In October 2008, a financial analyst at JP Morgan wrote an article in the New statesman with the title: “And yet the chancellor borrows”. In it, he lamented the “insaneness” of an increasingly unpopular party trying to stay in government by brushing aside “fiscal responsibility” by dramatically increasing government debt, only to leave it in the hands of an immoral industry. “We like to believe in markets in good times. When times are bad we run to the state,” he wrote.
The author, of course, was Kwasi Kwarteng, who is now Chancellor himself and is doing exactly the same thing in the same position. Last week, Liz Truss announced that the government would cap consumer energy bills to £2,500 a year for a typical household for two years and offer a similar rebate to businesses for six months.
This plan provides an important and very significant reduction in energy costs, and the government expects it to reduce inflation by up to four to five percentage points as a result. However, this is a short-term effect that is associated with immense costs in the long term. It obliges the UK to borrow an unknown and unlimited amount from the financial markets at an elevated interest rate in a way that will result in higher inflation and interest rates for years to come.
The effects of this can already be seen in the financial markets, where inflation-linked securities change price depending on how much inflation will rise or fall by the people buying and selling them.
“Longer-term inflation expectations have not come down much,” said Janet Mui, Brewin Dolphin’s head of market analysis. “The market thinks inflation is coming in a year [in the UK] will fall, but five to ten years from now, inflation is expected to remain high. So the lower inflation compared to previous forecasts is a very short-term thing that the market is anticipating due to artificially depressed prices, and indeed the market is concerned about the longer-term impact of inflation.”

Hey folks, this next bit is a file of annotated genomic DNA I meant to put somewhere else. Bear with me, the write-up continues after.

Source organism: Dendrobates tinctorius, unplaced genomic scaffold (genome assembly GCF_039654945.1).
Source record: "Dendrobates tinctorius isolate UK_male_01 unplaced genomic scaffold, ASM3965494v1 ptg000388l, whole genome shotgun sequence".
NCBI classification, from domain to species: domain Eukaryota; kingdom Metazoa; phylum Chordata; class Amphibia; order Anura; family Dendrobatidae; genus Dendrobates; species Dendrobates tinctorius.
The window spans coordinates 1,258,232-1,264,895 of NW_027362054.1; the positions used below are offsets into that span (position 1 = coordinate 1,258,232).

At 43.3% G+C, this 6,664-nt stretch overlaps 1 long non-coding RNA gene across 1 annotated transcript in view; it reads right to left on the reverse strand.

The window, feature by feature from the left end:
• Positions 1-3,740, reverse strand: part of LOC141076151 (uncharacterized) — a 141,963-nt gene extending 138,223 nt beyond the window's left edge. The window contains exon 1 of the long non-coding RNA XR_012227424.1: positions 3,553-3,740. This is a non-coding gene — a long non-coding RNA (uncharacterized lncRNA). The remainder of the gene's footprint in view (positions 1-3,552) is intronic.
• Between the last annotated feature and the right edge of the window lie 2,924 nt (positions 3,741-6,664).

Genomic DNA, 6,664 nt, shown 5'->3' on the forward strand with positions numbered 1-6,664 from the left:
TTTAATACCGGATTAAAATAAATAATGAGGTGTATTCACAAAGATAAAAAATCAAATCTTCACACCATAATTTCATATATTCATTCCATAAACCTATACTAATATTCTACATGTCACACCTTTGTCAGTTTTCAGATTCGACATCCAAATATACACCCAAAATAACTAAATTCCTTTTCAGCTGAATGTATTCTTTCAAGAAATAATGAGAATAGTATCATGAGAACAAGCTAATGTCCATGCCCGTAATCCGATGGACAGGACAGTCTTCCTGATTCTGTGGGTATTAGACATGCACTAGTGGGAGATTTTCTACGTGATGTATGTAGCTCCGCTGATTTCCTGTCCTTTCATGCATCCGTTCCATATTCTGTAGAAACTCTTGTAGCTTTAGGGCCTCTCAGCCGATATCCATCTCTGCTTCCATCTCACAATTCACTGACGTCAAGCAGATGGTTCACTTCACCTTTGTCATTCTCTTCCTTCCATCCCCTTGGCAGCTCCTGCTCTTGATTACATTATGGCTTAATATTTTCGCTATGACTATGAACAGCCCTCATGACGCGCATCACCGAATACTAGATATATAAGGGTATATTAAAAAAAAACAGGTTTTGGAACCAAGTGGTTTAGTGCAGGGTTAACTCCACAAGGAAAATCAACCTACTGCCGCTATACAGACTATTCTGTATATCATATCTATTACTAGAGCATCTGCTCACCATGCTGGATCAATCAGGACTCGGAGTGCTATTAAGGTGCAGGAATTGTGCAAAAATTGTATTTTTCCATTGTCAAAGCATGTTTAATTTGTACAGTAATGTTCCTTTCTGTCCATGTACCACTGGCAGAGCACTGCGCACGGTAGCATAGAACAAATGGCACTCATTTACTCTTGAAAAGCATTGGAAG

Part of this concern stems from the fact that the energy price cap, as it will be paid for by new government bonds rather than new taxes (e.g. windfall tax), obliges the UK to borrow as much as needed. The cost of the plan has been estimated at £100bn by the Government and £250bn by others, but the truth is that the UK will have to pay the difference between wholesale energy costs and the new price cap. As wholesale prices can increase exponentially, as we have seen, UK borrowing is virtually unlimited.
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However, it gets worse because sovereign debt – when it is taken up by the financial markets – is not all created equally. Commitment to borrowing a practically unlimited amount from the financial markets means commitment to sell a practically unlimited number of government bonds or government bonds. That makes these gilts cheaper. As bonds become cheaper, their “yield” (the return received by the lender) increases. The UK’s new borrowing to finance the energy ceiling will be issued at current market levels, which Mui believes will make the country’s new borrowing costs “very high”.